Film festival favorites Benny and Josh Safdie place Sandler inside a cacophony of annoyance in this dramedy. Uncut Gems is an assault of the senses: It has a loathsome central character, unsteady camera work, a thunderstorm of profanity/yelling inside a world of antagonistic relationships, and an out-of-place early-'80s synthesizer score. The elements work against each other. The whole movie feels almost like an exercise in seeing how much an audience can tolerate, including how it plays into negative stereotypes. Favors were surely called in to cast key roles, and while former NBA superstar Kevin Garnett comes off just fine playing himself, you have to wonder why The Weeknd would accept a role that shows him snorting coke, pressuring a woman into sex, and getting beaten up by a 48-year-old schlub.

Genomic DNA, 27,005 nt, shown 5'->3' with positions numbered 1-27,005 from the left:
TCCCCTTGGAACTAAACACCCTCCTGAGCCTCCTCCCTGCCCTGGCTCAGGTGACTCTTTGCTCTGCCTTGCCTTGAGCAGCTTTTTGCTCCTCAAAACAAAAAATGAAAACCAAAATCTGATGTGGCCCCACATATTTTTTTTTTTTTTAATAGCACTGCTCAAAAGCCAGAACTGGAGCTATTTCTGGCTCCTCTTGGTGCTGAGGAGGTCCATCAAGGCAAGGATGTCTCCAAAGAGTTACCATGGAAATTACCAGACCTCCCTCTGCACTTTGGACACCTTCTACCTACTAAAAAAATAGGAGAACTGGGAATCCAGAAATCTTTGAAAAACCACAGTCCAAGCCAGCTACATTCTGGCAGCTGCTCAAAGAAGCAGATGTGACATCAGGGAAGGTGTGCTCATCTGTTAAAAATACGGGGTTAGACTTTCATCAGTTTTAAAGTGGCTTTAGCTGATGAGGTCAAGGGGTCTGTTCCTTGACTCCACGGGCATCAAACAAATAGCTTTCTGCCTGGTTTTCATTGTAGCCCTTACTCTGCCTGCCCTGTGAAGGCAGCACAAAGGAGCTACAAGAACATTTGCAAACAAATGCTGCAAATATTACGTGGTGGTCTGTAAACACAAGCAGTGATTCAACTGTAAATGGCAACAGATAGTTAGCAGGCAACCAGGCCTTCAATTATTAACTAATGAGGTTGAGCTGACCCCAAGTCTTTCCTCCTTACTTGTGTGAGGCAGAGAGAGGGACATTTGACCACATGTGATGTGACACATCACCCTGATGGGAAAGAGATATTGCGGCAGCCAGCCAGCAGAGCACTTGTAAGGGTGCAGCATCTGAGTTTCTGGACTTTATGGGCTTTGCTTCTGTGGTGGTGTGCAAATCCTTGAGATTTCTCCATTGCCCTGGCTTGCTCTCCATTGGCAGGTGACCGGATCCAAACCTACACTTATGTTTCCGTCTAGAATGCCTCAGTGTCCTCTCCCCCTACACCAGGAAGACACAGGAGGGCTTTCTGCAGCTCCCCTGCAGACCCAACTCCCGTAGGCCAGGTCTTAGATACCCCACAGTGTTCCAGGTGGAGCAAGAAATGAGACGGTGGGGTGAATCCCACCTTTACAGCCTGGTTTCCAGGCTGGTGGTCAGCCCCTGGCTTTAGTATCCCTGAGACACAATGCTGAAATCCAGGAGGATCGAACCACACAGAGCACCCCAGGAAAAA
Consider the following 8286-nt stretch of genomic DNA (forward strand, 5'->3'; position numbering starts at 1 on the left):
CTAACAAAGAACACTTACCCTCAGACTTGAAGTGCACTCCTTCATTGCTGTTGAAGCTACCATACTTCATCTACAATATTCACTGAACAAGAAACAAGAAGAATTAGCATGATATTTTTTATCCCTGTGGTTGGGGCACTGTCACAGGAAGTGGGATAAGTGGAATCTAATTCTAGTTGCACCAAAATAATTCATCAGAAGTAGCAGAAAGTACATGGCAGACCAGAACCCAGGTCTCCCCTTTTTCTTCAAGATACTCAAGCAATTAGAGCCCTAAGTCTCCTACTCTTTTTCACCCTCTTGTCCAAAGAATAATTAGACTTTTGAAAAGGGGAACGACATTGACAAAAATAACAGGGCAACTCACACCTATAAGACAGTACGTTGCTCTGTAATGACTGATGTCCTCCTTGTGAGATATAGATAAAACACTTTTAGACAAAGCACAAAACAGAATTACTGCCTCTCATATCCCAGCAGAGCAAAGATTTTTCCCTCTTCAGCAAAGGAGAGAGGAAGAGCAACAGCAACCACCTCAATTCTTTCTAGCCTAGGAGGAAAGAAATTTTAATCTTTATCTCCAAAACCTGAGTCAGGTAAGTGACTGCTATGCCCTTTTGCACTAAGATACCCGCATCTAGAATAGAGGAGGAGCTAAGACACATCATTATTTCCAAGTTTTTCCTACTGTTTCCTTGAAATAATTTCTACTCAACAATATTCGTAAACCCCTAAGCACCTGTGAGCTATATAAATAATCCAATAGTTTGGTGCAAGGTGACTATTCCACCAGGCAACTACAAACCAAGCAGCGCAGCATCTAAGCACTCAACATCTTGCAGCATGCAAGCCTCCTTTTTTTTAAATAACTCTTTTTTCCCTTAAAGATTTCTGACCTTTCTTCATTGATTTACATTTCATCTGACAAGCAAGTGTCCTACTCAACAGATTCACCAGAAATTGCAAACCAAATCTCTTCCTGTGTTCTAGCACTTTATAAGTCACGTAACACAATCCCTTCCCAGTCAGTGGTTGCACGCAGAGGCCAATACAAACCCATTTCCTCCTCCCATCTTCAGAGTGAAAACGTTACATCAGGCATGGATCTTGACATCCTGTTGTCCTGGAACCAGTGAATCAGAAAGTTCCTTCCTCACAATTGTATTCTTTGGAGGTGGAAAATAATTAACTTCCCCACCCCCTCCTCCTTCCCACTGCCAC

Sandler isn't new to playing obnoxious or even objectionable, but he does stretch his chops here, plunking down the kind of "ugly cry" rarely seen by men on the big screen. That aside, his character's behavior is such a horror show that he misses the mark. No empathy can be felt for this pathological gambler. Ratner is supposed to be charismatic -- a word easily used for Sandler -- but it's impossible to understand why anyone would trust him, work for him, do business with him, or be his friend. The Safdie brothers add a clever touch, working in a gradual awareness that the film's protagonist is also its antagonist. First, it becomes obvious that Ratner is his own worst enemy. But slowly we realize that Ratner's enemies are actually, in some ways, his victims. It just feels like viewers become victims as well, robbed of more than two hours of their life. Ratner's wife, Dinah (Idina Menzel), might as well be speaking for this viewer when she tells her soon-to-be-ex, "I hate being with you. I hate looking at you. I never want to look at you again." Amen.